Even the most social and friendly of all dogs can be overwhelmed during the noise and chaos of the Christmas holiday season, especially if you have lots of people over for a Christmas or New Year’s gathering.
Here are some tips to help keep your dog safe:
If you think your dog may be overwhelmed with lots of new people, put him away from all the action in another room, with a yummy chew or filled Kong. Especially during the more hectic times such as people arriving and leaving.
Crates can be great in this situation! Play some music in the area or leave the TV on to help mask the sounds of activity going on elsewhere.
Even the most social of dogs will need a break from the activity, so make sure you have a suitable area or a crate the dog can chill out in.
Assign an adult (not involved in supervising children) to be in charge of your dog if you can’t be – being sure they look out for signs of stress and protect your dog from any unwanted attention.
Do not allow children to hug or kiss your dog. Dogs do not like hugs and kisses! Even a dog who tolerates this under normal circumstances, may not tolerate this from strangers in a high stress situation with lots of noise and people.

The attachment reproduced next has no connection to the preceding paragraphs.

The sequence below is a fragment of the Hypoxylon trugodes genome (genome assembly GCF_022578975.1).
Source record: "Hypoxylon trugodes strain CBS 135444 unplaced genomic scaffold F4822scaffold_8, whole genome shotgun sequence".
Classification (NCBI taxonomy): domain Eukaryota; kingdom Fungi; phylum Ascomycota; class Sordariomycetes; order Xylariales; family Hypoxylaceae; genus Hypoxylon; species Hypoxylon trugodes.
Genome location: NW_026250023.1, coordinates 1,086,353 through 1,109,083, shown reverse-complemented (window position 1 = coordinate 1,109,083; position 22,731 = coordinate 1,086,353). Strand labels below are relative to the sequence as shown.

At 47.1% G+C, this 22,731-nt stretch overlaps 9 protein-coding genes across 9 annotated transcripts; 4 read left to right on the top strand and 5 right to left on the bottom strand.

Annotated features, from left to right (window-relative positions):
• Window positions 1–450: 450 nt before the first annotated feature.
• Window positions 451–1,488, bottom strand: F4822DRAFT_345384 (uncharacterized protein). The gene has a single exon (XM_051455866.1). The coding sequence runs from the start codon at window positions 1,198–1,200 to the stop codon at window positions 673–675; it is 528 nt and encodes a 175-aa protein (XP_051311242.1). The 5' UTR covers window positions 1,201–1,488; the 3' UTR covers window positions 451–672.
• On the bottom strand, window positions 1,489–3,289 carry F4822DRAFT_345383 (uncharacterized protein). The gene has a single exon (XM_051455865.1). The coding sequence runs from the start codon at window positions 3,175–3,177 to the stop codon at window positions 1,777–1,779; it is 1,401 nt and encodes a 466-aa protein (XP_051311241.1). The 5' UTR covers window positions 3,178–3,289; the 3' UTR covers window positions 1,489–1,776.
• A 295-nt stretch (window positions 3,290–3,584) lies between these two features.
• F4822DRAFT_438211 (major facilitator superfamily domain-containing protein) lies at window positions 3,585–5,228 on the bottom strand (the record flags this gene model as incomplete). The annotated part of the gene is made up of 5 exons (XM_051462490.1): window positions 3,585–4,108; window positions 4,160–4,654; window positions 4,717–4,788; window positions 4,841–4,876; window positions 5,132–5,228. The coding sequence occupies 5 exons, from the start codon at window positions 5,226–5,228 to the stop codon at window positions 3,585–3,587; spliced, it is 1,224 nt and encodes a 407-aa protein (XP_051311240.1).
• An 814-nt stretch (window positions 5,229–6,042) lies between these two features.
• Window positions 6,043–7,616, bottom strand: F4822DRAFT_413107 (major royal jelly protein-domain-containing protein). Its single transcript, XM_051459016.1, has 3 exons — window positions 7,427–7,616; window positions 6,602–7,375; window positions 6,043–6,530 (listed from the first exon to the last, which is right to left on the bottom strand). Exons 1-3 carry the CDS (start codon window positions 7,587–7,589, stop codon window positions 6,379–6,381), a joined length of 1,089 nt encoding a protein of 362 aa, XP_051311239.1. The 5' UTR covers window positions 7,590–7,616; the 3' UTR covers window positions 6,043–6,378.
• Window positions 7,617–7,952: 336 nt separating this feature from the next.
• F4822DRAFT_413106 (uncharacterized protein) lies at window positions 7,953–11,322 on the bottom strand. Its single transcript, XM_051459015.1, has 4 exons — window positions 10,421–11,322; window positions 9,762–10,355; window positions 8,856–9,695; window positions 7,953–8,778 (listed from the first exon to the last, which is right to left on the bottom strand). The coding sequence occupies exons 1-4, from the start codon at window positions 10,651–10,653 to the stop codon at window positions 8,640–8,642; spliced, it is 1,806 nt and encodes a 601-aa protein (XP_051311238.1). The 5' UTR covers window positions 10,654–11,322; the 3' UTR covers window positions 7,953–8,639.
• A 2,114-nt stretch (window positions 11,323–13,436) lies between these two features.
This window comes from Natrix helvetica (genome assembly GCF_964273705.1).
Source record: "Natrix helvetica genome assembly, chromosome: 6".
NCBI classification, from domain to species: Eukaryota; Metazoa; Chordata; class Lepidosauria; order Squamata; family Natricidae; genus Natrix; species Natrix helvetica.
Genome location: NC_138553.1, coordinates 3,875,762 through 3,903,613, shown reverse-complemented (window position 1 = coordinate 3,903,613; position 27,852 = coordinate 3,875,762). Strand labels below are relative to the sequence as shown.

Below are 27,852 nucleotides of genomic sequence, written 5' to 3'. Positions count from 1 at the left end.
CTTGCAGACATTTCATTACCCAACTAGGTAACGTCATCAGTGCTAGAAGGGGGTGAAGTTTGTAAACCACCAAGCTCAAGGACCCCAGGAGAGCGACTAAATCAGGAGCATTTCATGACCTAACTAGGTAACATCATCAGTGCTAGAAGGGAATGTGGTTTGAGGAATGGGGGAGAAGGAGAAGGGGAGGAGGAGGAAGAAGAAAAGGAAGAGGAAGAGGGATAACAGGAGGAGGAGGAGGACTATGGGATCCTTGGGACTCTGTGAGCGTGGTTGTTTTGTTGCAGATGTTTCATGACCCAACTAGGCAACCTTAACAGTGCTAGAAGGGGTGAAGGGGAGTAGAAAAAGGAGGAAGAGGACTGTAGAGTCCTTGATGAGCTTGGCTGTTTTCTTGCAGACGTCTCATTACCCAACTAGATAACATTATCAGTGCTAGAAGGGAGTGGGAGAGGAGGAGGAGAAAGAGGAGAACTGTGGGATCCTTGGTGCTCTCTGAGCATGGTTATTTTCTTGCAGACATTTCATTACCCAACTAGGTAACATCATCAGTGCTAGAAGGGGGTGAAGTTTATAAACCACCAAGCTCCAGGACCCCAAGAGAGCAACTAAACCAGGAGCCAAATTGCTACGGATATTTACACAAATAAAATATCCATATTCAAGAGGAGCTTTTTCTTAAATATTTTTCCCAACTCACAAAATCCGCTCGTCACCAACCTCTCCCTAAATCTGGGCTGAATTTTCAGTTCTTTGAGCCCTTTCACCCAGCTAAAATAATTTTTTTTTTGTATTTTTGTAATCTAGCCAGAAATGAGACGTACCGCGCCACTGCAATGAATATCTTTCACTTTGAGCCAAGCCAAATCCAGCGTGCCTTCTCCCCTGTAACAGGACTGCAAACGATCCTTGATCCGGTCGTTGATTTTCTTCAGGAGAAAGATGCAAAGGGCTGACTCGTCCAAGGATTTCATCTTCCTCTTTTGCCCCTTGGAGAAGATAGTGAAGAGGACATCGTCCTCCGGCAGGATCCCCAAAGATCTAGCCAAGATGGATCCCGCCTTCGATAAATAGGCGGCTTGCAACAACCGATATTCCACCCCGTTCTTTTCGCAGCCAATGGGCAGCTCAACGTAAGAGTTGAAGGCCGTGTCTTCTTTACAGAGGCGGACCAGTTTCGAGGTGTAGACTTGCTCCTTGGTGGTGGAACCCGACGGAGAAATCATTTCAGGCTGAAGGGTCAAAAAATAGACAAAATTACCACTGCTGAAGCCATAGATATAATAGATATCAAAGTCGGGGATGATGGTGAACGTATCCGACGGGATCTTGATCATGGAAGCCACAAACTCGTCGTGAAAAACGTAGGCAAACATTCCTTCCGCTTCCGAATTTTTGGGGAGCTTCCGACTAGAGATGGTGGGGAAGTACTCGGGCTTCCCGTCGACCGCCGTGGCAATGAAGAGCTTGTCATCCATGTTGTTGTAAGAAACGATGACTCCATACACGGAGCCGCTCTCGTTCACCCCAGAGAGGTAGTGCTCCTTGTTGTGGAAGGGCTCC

If your dog licks his lips, shows the whites of his eyes or turns his head away when a child or adult is patting him, intervene immediately. These are just a few signals dogs show when they are stressed.
Other signs that your dog does not welcome attention from children or adults include:
The dog tries to walk away or tries to hide under furniture.
The dog freezes and becomes very still with his mouth closed. He may be staring intently at the person bothering him and may growl.
The dog growls or raises fur along his back.
Supervise at all times! Prevention is the key, so help your dog have a Merry Christmas too! Author RSPCA Queensland.
For more information contact the Animal Training and Behaviour Centre on 07 3426 9928 or email: firstname.lastname@example.org